Corned beef has become essential to anyone who plans on celebrating St. Patrick’s Day this month. Our take on this traditional Irish-American dish is as rich in history as it is in flavor. The recipe we use is the same recipe our Grandfather Robert Doyle (who is the second out of the four generations of our family owned butcher shop) used and it truly speaks for itself. Alpine Butcher can send you home with the best nitrate-free, USDA prime beef you can find on the market. In fact, we are almost willing to wager that you won’t be able to find a corned beef that is both nitrate-free and USDA prime anywhere else.
Corned beef as you may know is a salt-cured beef product. The word “corn” in this context comes from the Old English term for large grains of salt or any type of small particles. Although the exact beginning of corned beef is unknown, it is likely that “corned” beef began when people discovered that they could preserve meat by salt-curing; evidence of this can date back to Ancient Europe.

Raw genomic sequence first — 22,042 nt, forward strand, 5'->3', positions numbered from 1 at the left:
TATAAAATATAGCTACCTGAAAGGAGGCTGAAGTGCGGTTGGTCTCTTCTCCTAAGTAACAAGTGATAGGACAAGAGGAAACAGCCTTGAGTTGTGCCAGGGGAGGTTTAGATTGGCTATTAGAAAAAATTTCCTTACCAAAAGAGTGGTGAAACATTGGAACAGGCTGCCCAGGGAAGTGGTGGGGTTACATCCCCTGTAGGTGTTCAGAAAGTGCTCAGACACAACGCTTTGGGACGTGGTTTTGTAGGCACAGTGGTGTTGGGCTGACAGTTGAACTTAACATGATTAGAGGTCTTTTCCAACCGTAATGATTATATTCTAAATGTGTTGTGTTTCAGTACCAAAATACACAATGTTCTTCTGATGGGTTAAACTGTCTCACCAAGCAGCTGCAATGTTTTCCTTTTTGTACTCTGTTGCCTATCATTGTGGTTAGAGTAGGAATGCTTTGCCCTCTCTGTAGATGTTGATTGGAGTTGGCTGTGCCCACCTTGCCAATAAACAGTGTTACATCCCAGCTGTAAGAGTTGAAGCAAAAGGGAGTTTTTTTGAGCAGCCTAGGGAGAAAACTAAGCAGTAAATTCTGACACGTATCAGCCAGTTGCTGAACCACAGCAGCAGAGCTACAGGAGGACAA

Corned beef became a staple Irish-American dish in the 19th century by Irish immigrants. The dish can be traced back to the traditional Irish meal of bacon and cabbage. When Irish immigrants came to the U.S. they substituted Irish bacon with beef because at that time it was considered to be more cost effective. Irish-American’s living in New England then started to use the cured meat in “New England boils” which is a dish typically consisting of corned beef, carrots, turnips, potatoes, and cabbage. This is a simple and hearty, one-pot meal that became very popular with working-class families living in New England.
Even though corned beef isn’t considered a traditional Irish meal, the dish has become an important part of the Irish-American celebration of St. Patrick’s Day. Our supply goes quick so make sure you order your corned beef now!